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MASTER SYLLABUS

Master Syllabus

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Administrative Unit: History and Political Science Department
Course Prefix and Number: HIST 329
Course Title: Warfare, Witches, and the Outlines of Modern Life: Early Modern Europe, 1550-1700
Number of:
Credit Hours 3
Lecture Hours 3
Lab Hours 0
Catalog Description:

Early modern Europe served as a kind of precedent for modern life, through developments such as the nation-state, free-trade economies, competitive empire-building, and science and industry. The course explores traditional topics such as the Reformation, the Thirty Years’ War, absolutism and constitutionalism, and the Scientific Revolution, and more recent histories of women, popular culture, sexuality, peasant life, and magic.

 
Prerequisite(s) / Corequisite(s):

HIST 101 or HIST 111.

 
Course Rotation for Day Program:

Even Fall.

 
Text(s): Most current editions of the following:

A textbook, a monograph, and the use of primary sources are required in this course.

Texts 1-3 Required textbook: choose the most recent editions of one of the following:

Texts 4-8 Required monograph: choose the most recent editions of one of the following:

Required primary sources:  Significant use of primary sources is required in this course.  Sources may be obtained from one or more of the sites below:



1. The Foundations of Early Modern Europe, 1460-1559
By Rice, Eugene F., Jr. and Grafton, Anthony (W.W. Norton)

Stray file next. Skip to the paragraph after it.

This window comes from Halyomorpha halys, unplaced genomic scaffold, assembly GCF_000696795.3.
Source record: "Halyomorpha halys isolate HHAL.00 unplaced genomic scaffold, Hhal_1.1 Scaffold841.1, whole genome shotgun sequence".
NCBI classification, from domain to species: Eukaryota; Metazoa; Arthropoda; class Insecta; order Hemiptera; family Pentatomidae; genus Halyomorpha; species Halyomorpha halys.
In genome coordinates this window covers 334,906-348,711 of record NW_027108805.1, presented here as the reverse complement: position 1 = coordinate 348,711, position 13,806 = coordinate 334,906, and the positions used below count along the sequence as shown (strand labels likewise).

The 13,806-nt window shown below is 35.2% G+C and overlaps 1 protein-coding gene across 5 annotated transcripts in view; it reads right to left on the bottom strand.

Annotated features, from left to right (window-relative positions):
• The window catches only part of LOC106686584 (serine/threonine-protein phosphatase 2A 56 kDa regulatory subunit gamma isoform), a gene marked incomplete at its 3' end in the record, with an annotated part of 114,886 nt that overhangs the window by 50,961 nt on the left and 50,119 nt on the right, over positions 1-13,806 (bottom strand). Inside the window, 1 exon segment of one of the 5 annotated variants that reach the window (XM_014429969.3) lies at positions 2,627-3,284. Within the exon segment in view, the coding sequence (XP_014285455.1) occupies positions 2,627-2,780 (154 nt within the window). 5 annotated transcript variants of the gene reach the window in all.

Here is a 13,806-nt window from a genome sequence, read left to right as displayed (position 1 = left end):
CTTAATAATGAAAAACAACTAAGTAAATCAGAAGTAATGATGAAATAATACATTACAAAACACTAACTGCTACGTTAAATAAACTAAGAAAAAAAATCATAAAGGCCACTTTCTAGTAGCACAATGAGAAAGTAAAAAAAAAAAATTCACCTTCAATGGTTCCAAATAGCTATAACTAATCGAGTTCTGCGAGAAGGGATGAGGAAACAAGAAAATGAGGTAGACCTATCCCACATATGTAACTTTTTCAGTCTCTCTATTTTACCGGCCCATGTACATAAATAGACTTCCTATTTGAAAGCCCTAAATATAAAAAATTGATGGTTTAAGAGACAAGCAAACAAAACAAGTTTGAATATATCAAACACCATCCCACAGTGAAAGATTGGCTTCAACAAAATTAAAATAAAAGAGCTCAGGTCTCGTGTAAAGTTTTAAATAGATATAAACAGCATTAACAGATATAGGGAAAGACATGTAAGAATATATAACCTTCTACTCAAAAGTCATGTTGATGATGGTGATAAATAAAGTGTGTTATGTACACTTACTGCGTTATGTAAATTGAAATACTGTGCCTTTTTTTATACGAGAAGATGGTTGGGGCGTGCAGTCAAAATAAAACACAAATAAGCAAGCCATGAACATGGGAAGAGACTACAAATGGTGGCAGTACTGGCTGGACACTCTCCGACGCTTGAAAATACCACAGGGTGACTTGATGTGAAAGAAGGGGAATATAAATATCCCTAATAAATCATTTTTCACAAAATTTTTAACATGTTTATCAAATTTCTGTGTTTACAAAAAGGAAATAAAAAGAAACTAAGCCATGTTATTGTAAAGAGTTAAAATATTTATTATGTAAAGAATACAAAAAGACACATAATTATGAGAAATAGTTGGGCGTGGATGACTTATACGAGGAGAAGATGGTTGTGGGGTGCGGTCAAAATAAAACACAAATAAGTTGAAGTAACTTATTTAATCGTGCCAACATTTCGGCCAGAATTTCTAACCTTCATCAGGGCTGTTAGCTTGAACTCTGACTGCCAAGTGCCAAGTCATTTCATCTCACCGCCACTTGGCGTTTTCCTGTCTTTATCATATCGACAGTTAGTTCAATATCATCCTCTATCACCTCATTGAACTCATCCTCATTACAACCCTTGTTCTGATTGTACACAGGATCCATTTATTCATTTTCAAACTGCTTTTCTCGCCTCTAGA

Category/Comments - Main Textbook
Required
2. After the Black Death: A Social History of Early Modern Europe
By Huppert, George (Indian University Press)
Category/Comments - Main Textbook
Required
3. Early Modern European Society, 1500-1700
By Kamen, Henry (Routledge)
Category/Comments - Main Textbook
Required
4.Peasant Fires: The Drummer of Niklashausen
By Wunderli, Richard (Indiana University Press)
Category/Comments - Monograph
Required
5. Women and Gender in Early Modern Europe
By Weisner, Merry (Cambridge University Press)
Category/Comments - Monograph
Required
6. Turks, Moors, & Englishmen in the Age of Discovery
By Matar, Nabil (Columbia University Press)
Category/Comments - Monograph
Recommended
7. The Witchcraft Reader
By Oldridge, Darren (Routledge)
Category/Comments - Monograph
Required
8. The Order of Books: Readers, Authors, and Libraries in Europe between the Fourteenth and Eighteenth Centuries
By Chartier, Roger (Stanford University Press)
Category/Comments - Monograph
Recommended
 
Course Objectives
  • To understand the major themes in early modern political, social, religious, and economic thought
  • To understand the historical context in which early modern theorists wrote
  • To engage with primary works from the early modern period
  • To better understand some of the ways historians have interpreted the early modern period
  • To gain an introductory knowledge of interdisciplinary approaches in early modern social history, including anthropology, sociology, and cultural studies